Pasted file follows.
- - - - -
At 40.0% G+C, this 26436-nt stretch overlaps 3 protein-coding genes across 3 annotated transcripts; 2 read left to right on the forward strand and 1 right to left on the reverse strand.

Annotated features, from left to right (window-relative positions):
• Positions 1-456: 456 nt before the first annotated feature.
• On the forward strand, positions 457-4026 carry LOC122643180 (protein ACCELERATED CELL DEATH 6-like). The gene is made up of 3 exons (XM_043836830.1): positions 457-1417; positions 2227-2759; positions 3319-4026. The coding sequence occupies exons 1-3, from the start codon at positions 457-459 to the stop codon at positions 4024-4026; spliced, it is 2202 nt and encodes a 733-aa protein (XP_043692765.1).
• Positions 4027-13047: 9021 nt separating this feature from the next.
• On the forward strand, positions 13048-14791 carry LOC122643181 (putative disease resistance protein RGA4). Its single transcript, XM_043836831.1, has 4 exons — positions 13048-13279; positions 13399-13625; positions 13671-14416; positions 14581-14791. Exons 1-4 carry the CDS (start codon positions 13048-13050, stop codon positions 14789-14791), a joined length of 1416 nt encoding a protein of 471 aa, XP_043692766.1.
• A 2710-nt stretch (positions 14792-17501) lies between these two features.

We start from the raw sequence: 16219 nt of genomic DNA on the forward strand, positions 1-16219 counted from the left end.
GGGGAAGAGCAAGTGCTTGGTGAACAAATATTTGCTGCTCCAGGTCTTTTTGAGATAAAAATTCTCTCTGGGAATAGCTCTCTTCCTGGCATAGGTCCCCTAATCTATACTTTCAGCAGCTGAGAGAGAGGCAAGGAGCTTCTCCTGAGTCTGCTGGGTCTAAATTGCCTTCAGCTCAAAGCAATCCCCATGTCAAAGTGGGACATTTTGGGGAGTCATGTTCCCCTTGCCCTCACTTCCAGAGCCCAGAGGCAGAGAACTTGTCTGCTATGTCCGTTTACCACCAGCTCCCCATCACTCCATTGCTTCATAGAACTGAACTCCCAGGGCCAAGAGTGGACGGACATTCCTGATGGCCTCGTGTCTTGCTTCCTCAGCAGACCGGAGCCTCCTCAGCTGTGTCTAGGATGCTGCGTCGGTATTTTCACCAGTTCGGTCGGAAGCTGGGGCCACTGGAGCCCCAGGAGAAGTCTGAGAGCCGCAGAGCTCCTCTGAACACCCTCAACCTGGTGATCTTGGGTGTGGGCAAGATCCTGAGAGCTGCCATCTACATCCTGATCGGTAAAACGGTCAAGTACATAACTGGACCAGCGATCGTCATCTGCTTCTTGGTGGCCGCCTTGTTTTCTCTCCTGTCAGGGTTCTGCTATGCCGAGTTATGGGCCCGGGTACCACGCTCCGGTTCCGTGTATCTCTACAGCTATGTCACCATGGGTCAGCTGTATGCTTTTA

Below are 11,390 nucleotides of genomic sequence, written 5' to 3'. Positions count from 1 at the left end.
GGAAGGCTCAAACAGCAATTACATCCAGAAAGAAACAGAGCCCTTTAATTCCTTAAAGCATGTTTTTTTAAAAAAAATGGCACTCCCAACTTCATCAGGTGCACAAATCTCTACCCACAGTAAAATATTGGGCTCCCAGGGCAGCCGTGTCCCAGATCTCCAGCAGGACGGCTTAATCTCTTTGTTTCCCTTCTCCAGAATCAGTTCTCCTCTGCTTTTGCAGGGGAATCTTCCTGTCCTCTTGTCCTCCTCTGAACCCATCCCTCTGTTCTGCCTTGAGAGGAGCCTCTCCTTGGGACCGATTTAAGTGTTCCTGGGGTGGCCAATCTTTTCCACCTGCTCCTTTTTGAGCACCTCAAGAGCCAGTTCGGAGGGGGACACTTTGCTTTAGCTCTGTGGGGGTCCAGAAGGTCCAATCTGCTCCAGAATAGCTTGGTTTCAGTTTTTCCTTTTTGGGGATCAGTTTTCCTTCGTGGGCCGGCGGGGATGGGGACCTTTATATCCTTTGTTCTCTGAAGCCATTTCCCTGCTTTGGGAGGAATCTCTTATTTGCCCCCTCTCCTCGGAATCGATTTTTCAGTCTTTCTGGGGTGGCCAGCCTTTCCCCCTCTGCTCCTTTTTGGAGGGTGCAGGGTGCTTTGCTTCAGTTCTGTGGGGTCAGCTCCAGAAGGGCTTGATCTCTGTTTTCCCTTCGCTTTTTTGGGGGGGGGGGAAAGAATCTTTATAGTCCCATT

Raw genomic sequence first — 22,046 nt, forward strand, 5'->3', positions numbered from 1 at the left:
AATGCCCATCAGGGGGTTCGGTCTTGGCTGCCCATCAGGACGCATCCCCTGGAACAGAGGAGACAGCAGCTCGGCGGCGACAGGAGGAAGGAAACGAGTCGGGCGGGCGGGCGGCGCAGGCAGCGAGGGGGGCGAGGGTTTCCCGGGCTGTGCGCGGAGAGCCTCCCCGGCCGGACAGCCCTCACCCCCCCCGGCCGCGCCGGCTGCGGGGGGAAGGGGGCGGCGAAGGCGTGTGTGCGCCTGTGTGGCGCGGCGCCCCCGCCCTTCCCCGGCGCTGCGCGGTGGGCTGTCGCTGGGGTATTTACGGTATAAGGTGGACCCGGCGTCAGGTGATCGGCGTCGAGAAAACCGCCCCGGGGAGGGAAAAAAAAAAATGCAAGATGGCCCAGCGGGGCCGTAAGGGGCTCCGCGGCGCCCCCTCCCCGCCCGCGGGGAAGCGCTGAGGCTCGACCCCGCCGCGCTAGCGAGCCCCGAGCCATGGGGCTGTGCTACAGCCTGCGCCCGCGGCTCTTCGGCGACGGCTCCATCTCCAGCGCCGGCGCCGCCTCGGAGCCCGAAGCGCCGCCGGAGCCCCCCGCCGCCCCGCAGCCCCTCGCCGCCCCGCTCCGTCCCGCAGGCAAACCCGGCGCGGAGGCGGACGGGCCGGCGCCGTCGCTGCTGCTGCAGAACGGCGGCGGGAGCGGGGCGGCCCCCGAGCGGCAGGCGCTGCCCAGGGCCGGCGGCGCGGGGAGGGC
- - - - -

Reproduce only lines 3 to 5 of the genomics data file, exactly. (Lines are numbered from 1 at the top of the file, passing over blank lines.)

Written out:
• Positions 1-456: 456 nt before the first annotated feature.
• On the forward strand, positions 457-4026 carry LOC122643180 (protein ACCELERATED CELL DEATH 6-like). The gene is made up of 3 exons (XM_043836830.1): positions 457-1417; positions 2227-2759; positions 3319-4026. The coding sequence occupies exons 1-3, from the start codon at positions 457-459 to the stop codon at positions 4024-4026; spliced, it is 2202 nt and encodes a 733-aa protein (XP_043692765.1).
• Positions 4027-13047: 9021 nt separating this feature from the next.